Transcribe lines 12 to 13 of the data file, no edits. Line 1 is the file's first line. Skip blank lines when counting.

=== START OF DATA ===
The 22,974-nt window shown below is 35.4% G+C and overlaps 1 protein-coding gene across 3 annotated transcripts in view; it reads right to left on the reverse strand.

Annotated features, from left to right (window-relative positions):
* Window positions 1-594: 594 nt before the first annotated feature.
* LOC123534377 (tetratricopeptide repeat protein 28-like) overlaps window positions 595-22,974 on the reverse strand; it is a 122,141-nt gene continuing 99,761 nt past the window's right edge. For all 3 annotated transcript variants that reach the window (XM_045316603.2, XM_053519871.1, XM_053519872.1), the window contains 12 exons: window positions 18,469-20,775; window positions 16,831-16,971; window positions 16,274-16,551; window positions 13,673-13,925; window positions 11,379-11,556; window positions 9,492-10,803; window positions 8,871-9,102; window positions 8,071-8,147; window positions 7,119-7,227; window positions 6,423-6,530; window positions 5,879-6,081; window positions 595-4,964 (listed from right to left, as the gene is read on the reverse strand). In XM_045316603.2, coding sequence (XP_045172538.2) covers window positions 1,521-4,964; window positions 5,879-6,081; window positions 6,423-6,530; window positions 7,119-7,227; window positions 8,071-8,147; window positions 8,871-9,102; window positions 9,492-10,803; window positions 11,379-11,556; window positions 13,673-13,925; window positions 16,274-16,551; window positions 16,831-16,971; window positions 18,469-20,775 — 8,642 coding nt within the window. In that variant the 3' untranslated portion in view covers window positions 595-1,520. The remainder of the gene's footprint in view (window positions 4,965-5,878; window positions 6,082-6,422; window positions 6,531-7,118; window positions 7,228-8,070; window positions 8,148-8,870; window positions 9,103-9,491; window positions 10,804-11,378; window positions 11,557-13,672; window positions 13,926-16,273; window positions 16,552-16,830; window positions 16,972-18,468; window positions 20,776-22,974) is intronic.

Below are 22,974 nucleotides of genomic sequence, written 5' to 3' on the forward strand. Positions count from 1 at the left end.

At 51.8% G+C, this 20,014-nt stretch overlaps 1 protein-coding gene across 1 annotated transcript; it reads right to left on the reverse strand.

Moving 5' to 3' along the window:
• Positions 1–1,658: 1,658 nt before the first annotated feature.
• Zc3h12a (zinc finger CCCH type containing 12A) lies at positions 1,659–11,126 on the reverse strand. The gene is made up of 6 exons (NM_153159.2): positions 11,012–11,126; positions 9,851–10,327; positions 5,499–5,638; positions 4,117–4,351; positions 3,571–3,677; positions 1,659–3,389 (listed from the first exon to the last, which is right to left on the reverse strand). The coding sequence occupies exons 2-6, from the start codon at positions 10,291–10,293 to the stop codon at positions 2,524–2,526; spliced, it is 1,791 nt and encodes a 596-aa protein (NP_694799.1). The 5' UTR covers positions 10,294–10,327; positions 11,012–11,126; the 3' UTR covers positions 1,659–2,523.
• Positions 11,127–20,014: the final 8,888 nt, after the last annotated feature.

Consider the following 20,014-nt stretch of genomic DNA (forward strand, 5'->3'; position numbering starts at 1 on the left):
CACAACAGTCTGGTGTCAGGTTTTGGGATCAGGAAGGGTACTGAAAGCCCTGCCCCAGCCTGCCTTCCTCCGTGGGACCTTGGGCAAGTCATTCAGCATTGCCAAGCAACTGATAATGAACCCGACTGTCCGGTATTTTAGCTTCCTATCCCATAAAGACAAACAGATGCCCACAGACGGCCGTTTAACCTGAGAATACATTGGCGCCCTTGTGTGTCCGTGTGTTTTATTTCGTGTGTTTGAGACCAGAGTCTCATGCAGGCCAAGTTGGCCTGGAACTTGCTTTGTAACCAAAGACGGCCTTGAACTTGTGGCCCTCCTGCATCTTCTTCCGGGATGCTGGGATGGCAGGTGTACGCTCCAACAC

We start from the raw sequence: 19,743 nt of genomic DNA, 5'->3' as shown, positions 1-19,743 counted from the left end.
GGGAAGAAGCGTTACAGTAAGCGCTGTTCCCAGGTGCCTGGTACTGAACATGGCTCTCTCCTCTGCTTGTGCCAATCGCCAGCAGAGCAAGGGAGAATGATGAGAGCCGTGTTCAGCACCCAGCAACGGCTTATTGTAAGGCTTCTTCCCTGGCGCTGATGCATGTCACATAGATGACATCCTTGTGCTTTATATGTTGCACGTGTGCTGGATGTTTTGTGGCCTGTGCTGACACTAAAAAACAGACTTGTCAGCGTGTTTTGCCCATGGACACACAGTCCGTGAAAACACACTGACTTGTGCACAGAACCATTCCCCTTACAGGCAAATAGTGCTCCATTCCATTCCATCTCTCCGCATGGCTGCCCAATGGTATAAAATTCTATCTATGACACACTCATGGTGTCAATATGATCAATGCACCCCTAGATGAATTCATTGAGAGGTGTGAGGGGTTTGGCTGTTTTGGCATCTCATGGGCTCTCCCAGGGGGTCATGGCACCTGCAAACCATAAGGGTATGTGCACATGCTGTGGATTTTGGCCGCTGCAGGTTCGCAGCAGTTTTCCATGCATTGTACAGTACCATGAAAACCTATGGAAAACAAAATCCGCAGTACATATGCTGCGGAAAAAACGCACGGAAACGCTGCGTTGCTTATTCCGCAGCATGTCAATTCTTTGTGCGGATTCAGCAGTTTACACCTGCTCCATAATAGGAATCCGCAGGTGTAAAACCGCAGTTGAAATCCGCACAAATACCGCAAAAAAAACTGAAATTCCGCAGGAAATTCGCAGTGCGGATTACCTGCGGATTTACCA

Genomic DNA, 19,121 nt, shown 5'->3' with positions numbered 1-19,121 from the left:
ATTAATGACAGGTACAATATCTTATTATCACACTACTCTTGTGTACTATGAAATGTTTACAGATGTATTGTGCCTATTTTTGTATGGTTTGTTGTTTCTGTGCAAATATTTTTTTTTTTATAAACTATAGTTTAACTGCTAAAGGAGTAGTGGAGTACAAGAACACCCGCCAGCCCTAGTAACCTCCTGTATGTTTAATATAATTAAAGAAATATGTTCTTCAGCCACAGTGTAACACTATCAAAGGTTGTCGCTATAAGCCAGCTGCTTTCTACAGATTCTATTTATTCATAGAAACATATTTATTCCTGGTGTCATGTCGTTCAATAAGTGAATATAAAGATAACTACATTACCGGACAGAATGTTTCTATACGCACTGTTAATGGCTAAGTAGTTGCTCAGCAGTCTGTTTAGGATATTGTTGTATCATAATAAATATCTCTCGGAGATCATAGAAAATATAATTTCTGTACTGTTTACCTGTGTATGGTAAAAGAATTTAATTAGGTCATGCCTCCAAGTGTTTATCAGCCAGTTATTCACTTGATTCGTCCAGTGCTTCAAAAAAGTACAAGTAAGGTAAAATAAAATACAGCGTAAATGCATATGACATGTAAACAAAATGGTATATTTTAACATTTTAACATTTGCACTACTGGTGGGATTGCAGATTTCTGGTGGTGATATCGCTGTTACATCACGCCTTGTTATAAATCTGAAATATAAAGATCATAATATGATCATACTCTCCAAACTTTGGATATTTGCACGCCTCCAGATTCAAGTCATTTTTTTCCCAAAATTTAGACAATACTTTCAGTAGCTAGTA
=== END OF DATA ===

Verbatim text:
CACAACAGTCTGGTGTCAGGTTTTGGGATCAGGAAGGGTACTGAAAGCCCTGCCCCAGCCTGCCTTCCTCCGTGGGACCTTGGGCAAGTCATTCAGCATTGCCAAGCAACTGATAATGAACCCGACTGTCCGGTATTTTAGCTTCCTATCCCATAAAGACAAACAGATGCCCACAGACGGCCGTTTAACCTGAGAATACATTGGCGCCCTTGTGTGTCCGTGTGTTTTATTTCGTGTGTTTGAGACCAGAGTCTCATGCAGGCCAAGTTGGCCTGGAACTTGCTTTGTAACCAAAGACGGCCTTGAACTTGTGGCCCTCCTGCATCTTCTTCCGGGATGCTGGGATGGCAGGTGTACGCTCCAACAC

We start from the raw sequence: 19,743 nt of genomic DNA, 5'->3' as shown, positions 1-19,743 counted from the left end.